As a Catholic priest, Father Sorin could have been no more indifferent to the moral life of his pupils than to their intellectual development. The Catholic priest knows that in every man there is a mind, whose principal object is to know God; there is a will, whose primary aim is to love God. The Catholic priest knows that a man who fails in the knowledge and love of God, no matter what may be his other attainments, has failed in the most important part of life, the end of life. And if a Catholic priest, when setting up a school, shows no interest in the moral development of his subjects, he belies his own faith. This is particularly true of Notre Dame where thousands of boys eat, sleep, play, study, and pray under one roof. Notre Dame cannot take the place of the student's parents. But it can do its best. And what it asks of a student is not just an external conformity to rules of decent conduct, not just a veneer of good manners. It asks its students to cultivate in their hearts a love of God, a profound respect for His law, a deep-seated fear of offending Him.

The set of regulations that governs the conduct of the student body is at times burdensome. In conforming to it, the student certainly makes some sacrifices. His freedom of action is somewhat cramped. The necessity of asking permission for a week-end; of going to bed at stated hours; of attendance at classes -- all these things, and dozens more, can sometimes become very annoying. Perhaps the University is wrong in requiring these sacrifices. But it has good reason to think otherwise. They are, generally speaking, the same kind of sacrifices that conscientious parents demand, in their own homes, of these same young men.

Nor must it be thought that the disciplinary picture of Notre Dame is composed of nothing save these rather negative features. There is a very positive side to it. The serious effort made to inspire the student with the reverent conviction that, at all costs, he must save his soul, has not been without reward. The powerful agencies of the sacraments, of confession and communion, and the study of Catholic doctrine and moral practice, give students perspective of reality never to be obtained by any other method. That reality is the accepted fact that some day the student will have to render an account, that unless he lives well, the chances are he won't die well. This is the positive side of Notre Dame's discipline.

And it is not without its consolations. When, on a May evening, strong men gather in the moist coolness before the grotto and sing tn praise of the Mystical Rose; when thousands of young feet, on Sunday morning, startle the occasional visitor by the sudden tramping to the altar-rail; when, during Lent, one finds, all day long, in the Lady chapel, a string of young men kneeling in silent adoration before the Eucharist; or when, as often happens, a priest is permitted to gaze into the soul of a sorely tried youth, kneeling at his feet, to lift from his heart a burden become most trying, to fill his mind with peace and the assurance of pardon, to know that in some dark corner of the college church, he will kneel in silent thanksgiving for the indescribable relief he now experiences: these are the things that justify the word "discipline." These are the things discipline is meant to accomplish. These are the things it has done.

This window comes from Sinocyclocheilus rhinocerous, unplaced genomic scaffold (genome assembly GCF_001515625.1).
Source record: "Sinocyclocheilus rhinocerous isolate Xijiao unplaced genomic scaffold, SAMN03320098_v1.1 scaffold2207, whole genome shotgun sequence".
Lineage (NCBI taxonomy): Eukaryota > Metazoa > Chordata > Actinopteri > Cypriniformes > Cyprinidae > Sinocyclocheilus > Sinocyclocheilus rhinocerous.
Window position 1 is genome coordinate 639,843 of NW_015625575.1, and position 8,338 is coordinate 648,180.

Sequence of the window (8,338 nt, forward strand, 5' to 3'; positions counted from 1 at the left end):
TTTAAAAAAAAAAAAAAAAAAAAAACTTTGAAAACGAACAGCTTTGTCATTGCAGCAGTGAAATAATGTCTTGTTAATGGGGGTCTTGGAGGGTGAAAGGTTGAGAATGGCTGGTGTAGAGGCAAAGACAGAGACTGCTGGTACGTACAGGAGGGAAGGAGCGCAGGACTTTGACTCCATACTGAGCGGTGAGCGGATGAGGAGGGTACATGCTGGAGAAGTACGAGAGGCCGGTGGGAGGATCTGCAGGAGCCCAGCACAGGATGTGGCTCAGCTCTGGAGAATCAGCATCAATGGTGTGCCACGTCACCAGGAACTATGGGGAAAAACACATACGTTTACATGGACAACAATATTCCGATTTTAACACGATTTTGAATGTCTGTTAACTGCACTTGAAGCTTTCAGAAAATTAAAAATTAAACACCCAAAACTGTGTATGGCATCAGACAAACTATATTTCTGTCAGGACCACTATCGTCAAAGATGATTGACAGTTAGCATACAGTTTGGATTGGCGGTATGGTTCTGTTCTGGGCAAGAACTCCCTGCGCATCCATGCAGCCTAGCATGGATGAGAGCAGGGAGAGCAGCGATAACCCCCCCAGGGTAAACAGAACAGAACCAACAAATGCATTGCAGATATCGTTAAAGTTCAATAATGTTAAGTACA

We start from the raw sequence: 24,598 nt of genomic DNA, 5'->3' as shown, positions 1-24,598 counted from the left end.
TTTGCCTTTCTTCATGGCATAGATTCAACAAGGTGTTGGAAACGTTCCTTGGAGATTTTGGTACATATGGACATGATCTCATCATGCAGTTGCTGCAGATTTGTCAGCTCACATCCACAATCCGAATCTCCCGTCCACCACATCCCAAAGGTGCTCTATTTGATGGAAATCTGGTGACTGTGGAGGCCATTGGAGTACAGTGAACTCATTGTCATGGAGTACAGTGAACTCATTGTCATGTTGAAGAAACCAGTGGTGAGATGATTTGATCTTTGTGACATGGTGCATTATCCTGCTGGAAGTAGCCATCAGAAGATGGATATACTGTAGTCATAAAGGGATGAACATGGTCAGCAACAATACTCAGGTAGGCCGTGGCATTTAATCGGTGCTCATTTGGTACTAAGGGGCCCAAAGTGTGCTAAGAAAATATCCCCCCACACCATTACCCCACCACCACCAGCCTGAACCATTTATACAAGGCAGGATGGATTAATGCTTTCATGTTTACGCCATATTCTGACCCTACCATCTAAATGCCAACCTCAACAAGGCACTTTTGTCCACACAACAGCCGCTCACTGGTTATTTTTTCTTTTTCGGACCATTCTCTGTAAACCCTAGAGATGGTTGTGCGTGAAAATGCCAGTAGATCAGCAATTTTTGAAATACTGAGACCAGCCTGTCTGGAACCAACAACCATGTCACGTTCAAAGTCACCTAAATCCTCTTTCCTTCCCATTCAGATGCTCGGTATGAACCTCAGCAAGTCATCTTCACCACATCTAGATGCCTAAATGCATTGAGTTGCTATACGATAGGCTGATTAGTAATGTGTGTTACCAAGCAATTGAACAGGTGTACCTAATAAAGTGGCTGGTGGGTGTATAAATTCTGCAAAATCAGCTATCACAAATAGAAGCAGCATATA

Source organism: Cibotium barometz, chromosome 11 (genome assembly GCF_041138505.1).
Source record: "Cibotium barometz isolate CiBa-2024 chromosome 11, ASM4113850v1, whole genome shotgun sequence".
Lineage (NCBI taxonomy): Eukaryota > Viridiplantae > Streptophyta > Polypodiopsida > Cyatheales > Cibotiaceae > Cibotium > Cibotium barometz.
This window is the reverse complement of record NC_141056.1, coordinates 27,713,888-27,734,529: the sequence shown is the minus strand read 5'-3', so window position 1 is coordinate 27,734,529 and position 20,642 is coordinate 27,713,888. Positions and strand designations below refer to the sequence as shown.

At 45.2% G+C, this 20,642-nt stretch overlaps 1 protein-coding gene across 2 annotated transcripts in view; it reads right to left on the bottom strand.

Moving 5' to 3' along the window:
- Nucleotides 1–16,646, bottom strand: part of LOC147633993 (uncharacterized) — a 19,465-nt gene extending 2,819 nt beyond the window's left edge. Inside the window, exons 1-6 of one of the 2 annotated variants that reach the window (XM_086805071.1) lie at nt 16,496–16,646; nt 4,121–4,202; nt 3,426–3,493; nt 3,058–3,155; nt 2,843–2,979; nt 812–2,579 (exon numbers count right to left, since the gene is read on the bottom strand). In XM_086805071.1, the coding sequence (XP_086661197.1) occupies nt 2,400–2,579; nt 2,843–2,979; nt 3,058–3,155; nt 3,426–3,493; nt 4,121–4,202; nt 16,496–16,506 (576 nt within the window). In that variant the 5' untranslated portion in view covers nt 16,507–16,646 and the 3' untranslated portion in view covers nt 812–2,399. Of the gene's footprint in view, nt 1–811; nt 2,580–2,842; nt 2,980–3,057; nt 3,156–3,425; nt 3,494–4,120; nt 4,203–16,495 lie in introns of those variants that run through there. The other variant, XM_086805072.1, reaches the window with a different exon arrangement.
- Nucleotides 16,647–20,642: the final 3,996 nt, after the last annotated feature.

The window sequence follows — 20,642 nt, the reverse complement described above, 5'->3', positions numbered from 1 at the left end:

Most of the petty technicalities attendant upon the discipline of Notre Dame when it was a school for little boys have disappeared. But in training his scholars, Father Sorin was inclined to regard seriously the things we call trifles. One day in 1845, when the council met he had something to say about this point. It is recorded in the picturesque English of Brother Gatian:

There is more, but this is sufficient to convey the idea behind Father Sorin's acts: if the prefects are always on the job, their presence has a gentle driving force, a suave compulsion to keep the rules. Huge-framed and powerful man though he was, Father Sorin had a thorough dislike of floggings and beatings. Not only a dislike, but a thorough mistrust. If a student had to be treated in a way that would alienate his good will, he preferred to have him withdraw from the institution. He was opposed to expelling the students. Let them withdraw. If their presence was bad for the general discipline of the school, convince them that they could do better elsewhere. This advice determined the language, no doubt, of the Prefect of Discipline who, on one occasion had to deal with a boy frequently inebriated: that he go back to his home town where he could have easier access to good liquor.[23] Father Sorin felt that expulsion "ruined the reputation" of a young man, and spoiled his chances of recovery; and secondly, that the school earned his bad will. Expulsion was a precarious procedure, especially for a college that was begging for students, and fighting off its creditors.